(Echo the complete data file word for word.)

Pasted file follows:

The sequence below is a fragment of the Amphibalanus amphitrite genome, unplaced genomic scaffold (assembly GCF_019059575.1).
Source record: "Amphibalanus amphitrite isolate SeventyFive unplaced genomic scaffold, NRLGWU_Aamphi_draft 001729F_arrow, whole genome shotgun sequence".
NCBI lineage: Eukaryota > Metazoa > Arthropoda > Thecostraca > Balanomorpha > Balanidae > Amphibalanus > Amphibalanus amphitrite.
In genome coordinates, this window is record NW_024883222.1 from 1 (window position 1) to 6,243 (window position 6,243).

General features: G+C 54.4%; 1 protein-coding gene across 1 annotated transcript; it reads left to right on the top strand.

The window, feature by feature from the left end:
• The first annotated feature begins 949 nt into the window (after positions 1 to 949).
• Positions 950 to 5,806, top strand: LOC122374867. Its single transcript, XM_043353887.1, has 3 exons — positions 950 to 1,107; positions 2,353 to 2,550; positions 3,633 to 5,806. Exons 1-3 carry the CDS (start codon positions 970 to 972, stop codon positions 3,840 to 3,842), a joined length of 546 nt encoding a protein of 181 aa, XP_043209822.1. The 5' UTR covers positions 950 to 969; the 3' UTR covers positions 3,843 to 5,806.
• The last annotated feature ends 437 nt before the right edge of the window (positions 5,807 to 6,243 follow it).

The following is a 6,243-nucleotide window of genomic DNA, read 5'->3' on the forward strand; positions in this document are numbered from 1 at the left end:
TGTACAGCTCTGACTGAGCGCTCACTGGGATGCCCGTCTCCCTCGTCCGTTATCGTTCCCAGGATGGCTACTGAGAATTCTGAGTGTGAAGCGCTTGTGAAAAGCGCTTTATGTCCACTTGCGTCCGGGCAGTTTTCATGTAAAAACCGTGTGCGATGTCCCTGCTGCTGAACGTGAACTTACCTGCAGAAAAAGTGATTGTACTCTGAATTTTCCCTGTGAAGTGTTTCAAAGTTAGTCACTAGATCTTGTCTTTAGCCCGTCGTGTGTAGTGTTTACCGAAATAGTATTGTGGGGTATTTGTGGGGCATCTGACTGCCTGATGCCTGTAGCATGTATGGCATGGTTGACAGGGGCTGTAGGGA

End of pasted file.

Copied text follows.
The sequence below is a fragment of the Amphibalanus amphitrite genome, unplaced genomic scaffold (assembly GCF_019059575.1).
Source record: "Amphibalanus amphitrite isolate SeventyFive unplaced genomic scaffold, NRLGWU_Aamphi_draft 001729F_arrow, whole genome shotgun sequence".
NCBI lineage: Eukaryota > Metazoa > Arthropoda > Thecostraca > Balanomorpha > Balanidae > Amphibalanus > Amphibalanus amphitrite.
In genome coordinates, this window is record NW_024883222.1 from 1 (window position 1) to 6,243 (window position 6,243).

General features: G+C 54.4%; 1 protein-coding gene across 1 annotated transcript; it reads left to right on the top strand.

The window, feature by feature from the left end:
• The first annotated feature begins 949 nt into the window (after positions 1 to 949).
• Positions 950 to 5,806, top strand: LOC122374867. Its single transcript, XM_043353887.1, has 3 exons — positions 950 to 1,107; positions 2,353 to 2,550; positions 3,633 to 5,806. Exons 1-3 carry the CDS (start codon positions 970 to 972, stop codon positions 3,840 to 3,842), a joined length of 546 nt encoding a protein of 181 aa, XP_043209822.1. The 5' UTR covers positions 950 to 969; the 3' UTR covers positions 3,843 to 5,806.
• The last annotated feature ends 437 nt before the right edge of the window (positions 5,807 to 6,243 follow it).

The following is a 6,243-nucleotide window of genomic DNA, read 5'->3' on the forward strand; positions in this document are numbered from 1 at the left end:
TGTACAGCTCTGACTGAGCGCTCACTGGGATGCCCGTCTCCCTCGTCCGTTATCGTTCCCAGGATGGCTACTGAGAATTCTGAGTGTGAAGCGCTTGTGAAAAGCGCTTTATGTCCACTTGCGTCCGGGCAGTTTTCATGTAAAAACCGTGTGCGATGTCCCTGCTGCTGAACGTGAACTTACCTGCAGAAAAAGTGATTGTACTCTGAATTTTCCCTGTGAAGTGTTTCAAAGTTAGTCACTAGATCTTGTCTTTAGCCCGTCGTGTGTAGTGTTTACCGAAATAGTATTGTGGGGTATTTGTGGGGCATCTGACTGCCTGATGCCTGTAGCATGTATGGCATGGTTGACAGGGGCTGTAGGGA